The Cabinet yesterday approved an amendment to the Nuclear Damage Compensation Act (核子損害賠償法) that imposes on nuclear power operators heavier compensation liability in the event of natural disasters such as an earthquake or a typhoon.
Under the amendment, the maximum amount of compensation for losses caused by a nuclear accident was increased from NT$4.2 billion (US$138 million) to NT$15 billion and the allowed period for compensation claims was extended from 10 to 30 years.
The amendment came after the Atomic Energy Council reviewed the act, which had not been amended since it was first enacted in 1997, in the wake of the nuclear accident at Japan’s Fukushima Dai-ichi Nuclear Power Plant, which was damaged by a tsunami triggered by an earthquake on March 11.
Democratic Progressive Party Legislator Tien Chiu-chin (田秋堇) said the amendment fell short of her expectations as she had suggested further lifting the ceiling on compensation liability.
“In the case of the [Fukushima Dai-ichi Nuclear Power Plant], Tokyo Electric Power Co prepared ￥2 trillion [US$26 billion] for its compensation liabilities, but it was estimated by the government that it needed to pay at least ￥7 trillion,” Tien said.
Meanwhile, the Cabinet yesterday also approved an amendment to the Labor Safety and Health Act (勞工安全衛生法) that extends the scope of protection from NT$6.7 million to NT$10.67 million by including those not previously covered by the act — self-employed persons, voluntary workers and apprentices.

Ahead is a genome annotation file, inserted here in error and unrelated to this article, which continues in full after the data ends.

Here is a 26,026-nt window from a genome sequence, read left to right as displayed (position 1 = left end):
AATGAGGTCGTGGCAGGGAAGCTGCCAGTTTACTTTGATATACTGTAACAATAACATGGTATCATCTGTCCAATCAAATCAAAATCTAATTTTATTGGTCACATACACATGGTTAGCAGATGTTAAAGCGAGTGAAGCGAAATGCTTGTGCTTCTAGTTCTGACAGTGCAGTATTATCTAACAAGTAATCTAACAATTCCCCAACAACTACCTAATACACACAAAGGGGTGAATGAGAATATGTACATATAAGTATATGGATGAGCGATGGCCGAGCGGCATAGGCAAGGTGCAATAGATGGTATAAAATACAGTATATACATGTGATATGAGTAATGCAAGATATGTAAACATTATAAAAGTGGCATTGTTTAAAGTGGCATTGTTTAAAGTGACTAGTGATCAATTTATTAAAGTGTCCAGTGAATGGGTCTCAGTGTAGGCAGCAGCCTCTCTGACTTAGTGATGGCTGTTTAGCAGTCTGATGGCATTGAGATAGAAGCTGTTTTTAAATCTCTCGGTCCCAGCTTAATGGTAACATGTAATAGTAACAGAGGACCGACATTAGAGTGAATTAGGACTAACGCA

Under the amendment, the maximum fine for petrochemical industry and factories in which chemicals are stocked in cases of explosions was increased from NT$300,000 to NT$30 million, an article dubbed the “sixth naphtha cracking plant clause.”
The sixth naphtha cracking plant in Mailiao Township (麥寮), Yunlin County, owned by Formosa Plastics Group, came under fire for its poor safety record after it experienced seven major or minor fires this year alone.
Fu Huan-jan (傅還然), chief of the Department of Labor Safety and Health, said increasing the penalty was aimed at high-risk manufacturers who need to improve their safety management systems.
The amendment also requires high-risk manufacturers to conduct risk assessments of working conditions on a regular basis, Fu said.
Should the amendment pass the legislature, the Council of Labor Affairs would establish an examination system under which it can deny permission for the import of machines, equipment, appliances or chemicals that do not meet with its safety standards, Fu said.
A series of discussions on the legacy of martial law and authoritarianism are to be held at the Taipei International Book Exhibition this month, featuring findings and analysis by the Transitional Justice Commission. The commission and publisher Book Republic organized the series, entitled “Escaping the Nation’s Labyrinth of Memory: What Authoritarian Symbols and Records Can Tell Us,” to help people navigate narratives through textual analysis and comparisons with other nations. The four-day series is to begin on Thursday next week with a discussion between commission Chairwoman Yang Tsui (楊翠), Polish-language translator Lin Wei-yun (林蔚昀), and Polish author and artist Pawel Gorecki comparing
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A legislator yesterday called for authorities to investigate the sale of Chinese-made, Internet-connected karaoke machines containing “propaganda songs.” Democratic Progressive Party Legislator Chen Ting-fei (陳亭妃) said she was approached by a person who had discovered Chinese patriotic songs such as My Motherland (我的祖國) — which is commonly referred to as China’s “second national anthem” — in Chinese-made karaoke devices sold in Taiwan. The machines are popular, as they can connect to the Internet, providing access to thousands of songs, she said. One retailer, who asked to remain anonymous, said that the machines first entered the local market about three years ago, starting with